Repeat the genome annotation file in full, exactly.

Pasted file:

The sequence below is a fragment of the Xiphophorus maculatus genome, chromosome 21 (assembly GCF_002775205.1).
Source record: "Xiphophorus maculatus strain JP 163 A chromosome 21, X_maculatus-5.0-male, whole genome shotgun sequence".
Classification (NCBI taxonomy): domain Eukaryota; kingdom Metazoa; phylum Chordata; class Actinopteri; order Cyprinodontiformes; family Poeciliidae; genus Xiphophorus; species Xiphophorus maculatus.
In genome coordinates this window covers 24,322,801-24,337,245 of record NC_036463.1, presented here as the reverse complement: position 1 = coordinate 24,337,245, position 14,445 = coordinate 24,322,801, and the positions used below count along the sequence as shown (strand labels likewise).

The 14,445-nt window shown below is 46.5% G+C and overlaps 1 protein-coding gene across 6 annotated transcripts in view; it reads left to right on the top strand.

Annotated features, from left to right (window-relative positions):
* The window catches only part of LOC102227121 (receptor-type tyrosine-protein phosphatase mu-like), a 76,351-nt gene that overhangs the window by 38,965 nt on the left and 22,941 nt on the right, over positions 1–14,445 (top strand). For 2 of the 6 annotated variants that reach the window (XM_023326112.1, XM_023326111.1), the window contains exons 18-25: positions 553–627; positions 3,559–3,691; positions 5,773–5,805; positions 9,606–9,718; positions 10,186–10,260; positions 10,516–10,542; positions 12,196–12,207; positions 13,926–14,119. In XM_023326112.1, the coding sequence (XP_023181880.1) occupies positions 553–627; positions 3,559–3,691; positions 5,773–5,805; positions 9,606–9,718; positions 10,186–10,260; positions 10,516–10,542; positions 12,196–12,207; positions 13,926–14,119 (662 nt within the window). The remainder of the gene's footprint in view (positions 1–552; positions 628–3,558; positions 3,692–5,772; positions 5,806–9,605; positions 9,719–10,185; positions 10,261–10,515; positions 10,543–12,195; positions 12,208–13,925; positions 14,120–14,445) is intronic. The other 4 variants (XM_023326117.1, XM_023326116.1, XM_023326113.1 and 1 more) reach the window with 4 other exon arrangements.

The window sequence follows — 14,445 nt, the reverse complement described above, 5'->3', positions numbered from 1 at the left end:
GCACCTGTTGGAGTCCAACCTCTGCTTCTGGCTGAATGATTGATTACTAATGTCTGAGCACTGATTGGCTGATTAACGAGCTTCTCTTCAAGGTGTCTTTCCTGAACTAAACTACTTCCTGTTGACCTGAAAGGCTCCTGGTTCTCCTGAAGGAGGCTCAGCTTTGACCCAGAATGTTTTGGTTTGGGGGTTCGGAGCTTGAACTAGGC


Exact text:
The sequence below is a fragment of the Xiphophorus maculatus genome, chromosome 21 (assembly GCF_002775205.1).
Source record: "Xiphophorus maculatus strain JP 163 A chromosome 21, X_maculatus-5.0-male, whole genome shotgun sequence".
Classification (NCBI taxonomy): domain Eukaryota; kingdom Metazoa; phylum Chordata; class Actinopteri; order Cyprinodontiformes; family Poeciliidae; genus Xiphophorus; species Xiphophorus maculatus.
In genome coordinates this window covers 24,322,801-24,337,245 of record NC_036463.1, presented here as the reverse complement: position 1 = coordinate 24,337,245, position 14,445 = coordinate 24,322,801, and the positions used below count along the sequence as shown (strand labels likewise).

The 14,445-nt window shown below is 46.5% G+C and overlaps 1 protein-coding gene across 6 annotated transcripts in view; it reads left to right on the top strand.

Annotated features, from left to right (window-relative positions):
* The window catches only part of LOC102227121 (receptor-type tyrosine-protein phosphatase mu-like), a 76,351-nt gene that overhangs the window by 38,965 nt on the left and 22,941 nt on the right, over positions 1–14,445 (top strand). For 2 of the 6 annotated variants that reach the window (XM_023326112.1, XM_023326111.1), the window contains exons 18-25: positions 553–627; positions 3,559–3,691; positions 5,773–5,805; positions 9,606–9,718; positions 10,186–10,260; positions 10,516–10,542; positions 12,196–12,207; positions 13,926–14,119. In XM_023326112.1, the coding sequence (XP_023181880.1) occupies positions 553–627; positions 3,559–3,691; positions 5,773–5,805; positions 9,606–9,718; positions 10,186–10,260; positions 10,516–10,542; positions 12,196–12,207; positions 13,926–14,119 (662 nt within the window). The remainder of the gene's footprint in view (positions 1–552; positions 628–3,558; positions 3,692–5,772; positions 5,806–9,605; positions 9,719–10,185; positions 10,261–10,515; positions 10,543–12,195; positions 12,208–13,925; positions 14,120–14,445) is intronic. The other 4 variants (XM_023326117.1, XM_023326116.1, XM_023326113.1 and 1 more) reach the window with 4 other exon arrangements.

The window sequence follows — 14,445 nt, the reverse complement described above, 5'->3', positions numbered from 1 at the left end:
GCACCTGTTGGAGTCCAACCTCTGCTTCTGGCTGAATGATTGATTACTAATGTCTGAGCACTGATTGGCTGATTAACGAGCTTCTCTTCAAGGTGTCTTTCCTGAACTAAACTACTTCCTGTTGACCTGAAAGGCTCCTGGTTCTCCTGAAGGAGGCTCAGCTTTGACCCAGAATGTTTTGGTTTGGGGGTTCGGAGCTTGAACTAGGC